From the Regulators

Tests will look at three different scenarios

By James Langton |

U.S. banking regulators have published the scenarios that major banks will face in the next round of stress testing.

The U.S. Federal Reserve Board Thursday issued the supervisory scenarios that will be used in the 2015 round of capital planning and stress testing, which includes a review of 31 bank holding companies with at least US$50 billion of total consolidated assets. At the same time, the U.S. Federal Deposit Insurance Corp (FDIC) published the scenarios that will be used in stress tests required of certain financial institutions with at least US$10 billion in assets.

The Fed says its tests will look at three different scenarios (baseline, adverse, and severely adverse) and will incorporate 28 variables, including economic activity, unemployment, exchange rates, asset prices, incomes, and interest rates. The baseline scenario models current economic forecasts, whereas the adverse and severely adverse scenarios describe hypothetical events and are designed to assess the strength of banks and their resilience to adverse economic environments.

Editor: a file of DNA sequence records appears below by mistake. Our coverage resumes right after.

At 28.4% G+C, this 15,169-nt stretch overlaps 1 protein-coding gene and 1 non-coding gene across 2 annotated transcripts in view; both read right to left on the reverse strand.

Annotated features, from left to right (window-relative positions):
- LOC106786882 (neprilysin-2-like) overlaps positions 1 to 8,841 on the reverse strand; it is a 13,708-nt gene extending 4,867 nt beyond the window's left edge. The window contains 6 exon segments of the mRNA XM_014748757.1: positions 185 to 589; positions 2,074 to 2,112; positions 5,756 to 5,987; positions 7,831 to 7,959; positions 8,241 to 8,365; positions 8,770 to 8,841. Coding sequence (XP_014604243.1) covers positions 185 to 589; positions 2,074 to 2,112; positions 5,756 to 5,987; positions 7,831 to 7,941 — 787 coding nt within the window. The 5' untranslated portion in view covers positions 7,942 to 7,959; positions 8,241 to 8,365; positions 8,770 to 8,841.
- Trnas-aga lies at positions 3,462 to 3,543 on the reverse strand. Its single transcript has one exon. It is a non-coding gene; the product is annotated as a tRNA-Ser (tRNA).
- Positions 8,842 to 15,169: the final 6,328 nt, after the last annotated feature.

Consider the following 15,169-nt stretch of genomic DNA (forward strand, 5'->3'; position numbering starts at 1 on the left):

The Fed notes that, as in previous stress tests, the six banks with large trading operations will be required to factor in a global market shock as part of their scenarios. It intends to provide the data for the global market shock scenario as soon as possible, and no later than Dec. 1. Additionally, eight firms that have substantial trading or custodial operations will be required to incorporate a counterparty default scenario.

The 31 banks undergoing capital reviews must submit their capital plans by Jan. 5, 2015.